Raising our standards


Feature Photo By: Ruth Mesfin – The purpose statement by the main stairs reminds students why Rangeview is the place to be. It has motivated students to keep going in order to reach their goal.

By: Brooklyn Dolan and Ruth Mesfin, Review Staff

Graduation requirements have changed in the last year for the class of 2021 and beyond. This being said, while the juniors and seniors still have the same requirements, this year’s freshman and sophomore class will have to complete more in order to graduate high school.

According to the APS website, from the class of 2021 and on, students will have to complete at least one of the tasks for either English or math, to receive a high school diploma (listed below).  

This year’s seniors and juniors only have to complete the following two steps: receive enough credits, and achieve a goal that was set between the students and their counselor.  While this year’s freshman and sophomores have to complete an additional step in order to graduate.

This poster hangs on a board in front of the counseling office at Rangeview. It shows the requirements that are necessary to graduate, and how far you should be at each milestone in your high school experience (Ruth Mesfin).


Step one states that all high schoolers need four English credits, four math credits, three science credits, three social studies credits, seven elective credits, and one world language credit.

Step two requires all students this year to complete an Individual Career & Academic Plan  (ICAP). An ICAP is a career and academic planning process that is created personally for each student. In order to complete this, the student must meet with their high school counselor to make this plan to help achieve their goals.

Is that enough to expect from students who are aiming for college?

This year’s freshmen and sophomores must complete a step three, which states that, “students must successfully demonstrate competence in english and mathematics”. There are ten options that are available in both math and English that will allow students to complete these tasks. These options include:

  • A certain score on the Accuplacer test (62 on reading comprehension, 61 on elementary algebra)
  • A certain score on the ACT  (18 on the English section, 19 on math section)
  • A certain score on the AP tests  (2 or above on English and math)
  • A certain grade in a concurrent enrollment (A grade of C or better in 092 or 093 for English, and a grade of C or higher in 050 or 055 for math)
  • A completion certificate for the District Capstone for both English and math
  • An earned certificate for the industry based certificates for both English and math
  • A certain score for the International Baccalaureate test  (4 or above on English and math)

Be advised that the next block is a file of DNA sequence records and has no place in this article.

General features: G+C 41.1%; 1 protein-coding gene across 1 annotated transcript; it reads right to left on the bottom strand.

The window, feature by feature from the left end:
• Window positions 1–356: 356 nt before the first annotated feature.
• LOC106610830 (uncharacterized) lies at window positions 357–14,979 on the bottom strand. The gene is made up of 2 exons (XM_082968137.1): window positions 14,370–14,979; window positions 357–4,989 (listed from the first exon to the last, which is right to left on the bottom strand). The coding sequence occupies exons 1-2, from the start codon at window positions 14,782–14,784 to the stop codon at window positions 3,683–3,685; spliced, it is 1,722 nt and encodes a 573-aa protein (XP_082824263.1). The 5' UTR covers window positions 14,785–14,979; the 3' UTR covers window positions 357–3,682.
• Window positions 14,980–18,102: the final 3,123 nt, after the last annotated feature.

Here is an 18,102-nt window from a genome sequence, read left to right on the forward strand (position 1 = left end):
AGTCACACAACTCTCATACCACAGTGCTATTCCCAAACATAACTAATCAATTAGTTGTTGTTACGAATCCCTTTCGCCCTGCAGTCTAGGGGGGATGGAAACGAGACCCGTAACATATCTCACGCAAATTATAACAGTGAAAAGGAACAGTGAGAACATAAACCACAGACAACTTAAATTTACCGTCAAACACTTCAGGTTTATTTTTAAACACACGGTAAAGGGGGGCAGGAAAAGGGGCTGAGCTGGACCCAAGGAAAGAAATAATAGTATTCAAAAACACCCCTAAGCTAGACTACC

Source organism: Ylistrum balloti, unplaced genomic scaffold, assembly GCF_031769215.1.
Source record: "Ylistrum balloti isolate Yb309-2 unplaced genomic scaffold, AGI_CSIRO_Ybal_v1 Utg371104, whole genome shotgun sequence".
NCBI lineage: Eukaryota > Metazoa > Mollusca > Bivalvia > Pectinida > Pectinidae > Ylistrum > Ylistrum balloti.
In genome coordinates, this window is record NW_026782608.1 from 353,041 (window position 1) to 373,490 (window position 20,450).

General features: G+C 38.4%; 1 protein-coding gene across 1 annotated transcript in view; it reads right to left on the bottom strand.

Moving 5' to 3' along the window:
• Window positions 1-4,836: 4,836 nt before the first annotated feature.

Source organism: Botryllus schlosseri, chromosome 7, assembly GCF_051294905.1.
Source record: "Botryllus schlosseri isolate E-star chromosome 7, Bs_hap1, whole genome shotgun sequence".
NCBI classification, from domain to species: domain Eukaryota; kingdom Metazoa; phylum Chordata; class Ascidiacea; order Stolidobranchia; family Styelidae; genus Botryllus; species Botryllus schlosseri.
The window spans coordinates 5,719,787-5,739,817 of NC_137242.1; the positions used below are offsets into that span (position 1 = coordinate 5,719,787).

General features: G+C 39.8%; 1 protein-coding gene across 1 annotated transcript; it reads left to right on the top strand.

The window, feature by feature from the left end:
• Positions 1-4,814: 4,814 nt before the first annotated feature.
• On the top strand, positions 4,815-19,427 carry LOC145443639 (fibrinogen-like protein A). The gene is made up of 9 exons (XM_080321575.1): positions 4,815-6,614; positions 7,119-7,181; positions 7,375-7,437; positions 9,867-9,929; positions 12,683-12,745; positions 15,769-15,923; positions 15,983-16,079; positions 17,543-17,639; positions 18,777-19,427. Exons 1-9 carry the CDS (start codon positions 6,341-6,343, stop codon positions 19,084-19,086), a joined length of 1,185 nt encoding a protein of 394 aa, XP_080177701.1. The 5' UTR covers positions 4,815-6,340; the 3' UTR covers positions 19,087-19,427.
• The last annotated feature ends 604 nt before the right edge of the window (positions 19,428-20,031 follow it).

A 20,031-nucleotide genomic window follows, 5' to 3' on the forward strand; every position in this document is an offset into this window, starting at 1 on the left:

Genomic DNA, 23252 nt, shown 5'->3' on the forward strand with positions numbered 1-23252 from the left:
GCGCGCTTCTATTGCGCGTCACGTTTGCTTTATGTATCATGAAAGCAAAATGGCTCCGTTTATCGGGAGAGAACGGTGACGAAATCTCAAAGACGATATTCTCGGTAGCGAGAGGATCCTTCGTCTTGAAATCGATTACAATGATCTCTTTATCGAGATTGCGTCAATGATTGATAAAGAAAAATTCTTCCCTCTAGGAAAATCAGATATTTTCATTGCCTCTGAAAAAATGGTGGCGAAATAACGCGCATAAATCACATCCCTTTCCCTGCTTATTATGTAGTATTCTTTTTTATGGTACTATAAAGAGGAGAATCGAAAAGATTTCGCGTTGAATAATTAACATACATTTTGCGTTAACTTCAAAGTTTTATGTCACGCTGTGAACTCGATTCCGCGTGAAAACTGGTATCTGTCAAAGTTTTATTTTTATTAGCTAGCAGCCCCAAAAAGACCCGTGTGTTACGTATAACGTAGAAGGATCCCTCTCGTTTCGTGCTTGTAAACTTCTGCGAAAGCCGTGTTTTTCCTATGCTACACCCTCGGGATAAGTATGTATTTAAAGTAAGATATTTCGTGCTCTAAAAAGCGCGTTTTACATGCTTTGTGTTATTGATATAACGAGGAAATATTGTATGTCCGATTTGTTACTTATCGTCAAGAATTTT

• A certain score on the SAT (430 for English and 460 for math)
  • A bronze or higher for the workforce training certificates  (ACT WorkKeys) in both English and math
  • A score of 31 on the Armed Services Vocational Aptitude Battery  (ASVAB) for both English and math

This system is supposed to just ensure that students are “competent” enough to survive in the outside world, in a way that many of the students should already be performing,according to the Rangeview website.

According to Mr.Fay, “This is just one more, pretty objective way of us saying can you demonstrate what you’ve learned through four years of high school in another manner other than seat time, and grades.” He says that considering how many options students will have to prove this competency, it should be no challenge to maintain our high graduation rates.

Students doing independent assignments in English class. Mrs. Weber teaches honors and regular English classes to freshmen students (Brooklyn Dolan).

According to Mr. Fay, the new requirements were changed by “ the policy of the Colorado Education Department”. He states that the new graduation requirements are, “ definitely posing challenges, where before you would have to focus on getting credits, and now you have to focus on the credentials”.

When asked what he thinks about students who are already struggling to pass classes on top of the new requirements, Mr. Emmer, a math teacher at Rangeview replied, “I don’t know if it’s gonna keep them from meeting the graduation requirements, I think it is going to make it harder for them as sophomores and juniors if they don’t handle their classwork, then they have to make those credits up when they’re older.”

Grace Solarin, a freshman attending Rangeview says, “ I didn’t know that the graduation requirements changed- I don’t think it will be more stressful, especially because that will be a normal for us”, referring to the fact that they’re incoming freshmen, not knowing any other graduation requirements.  

A Rangeview dean, Mr. Sladek says if the new requirements are, “communicated more thoroughly and it follows through, and we talk to the students’ more and actually made requirements for them that they can worry about and work on, then I think it will help us raise our graduation rates a bit.”

This display covers the window of the College and Career Center. It contains a lot of college gear, and has information about where many Rangeview teachers went to college. (Brooklyn Dolan)

A change in requirements that would seemingly make graduating a bigger challenge, many people believe that it won’t be as hard to pull off as many Rangeview students may think. As for how many people were either unaware, or how many students were already completing what is now being asked of them, the school administration doesn’t expect to see a large shift in graduation rates after the changes have been made to the graduation requirements.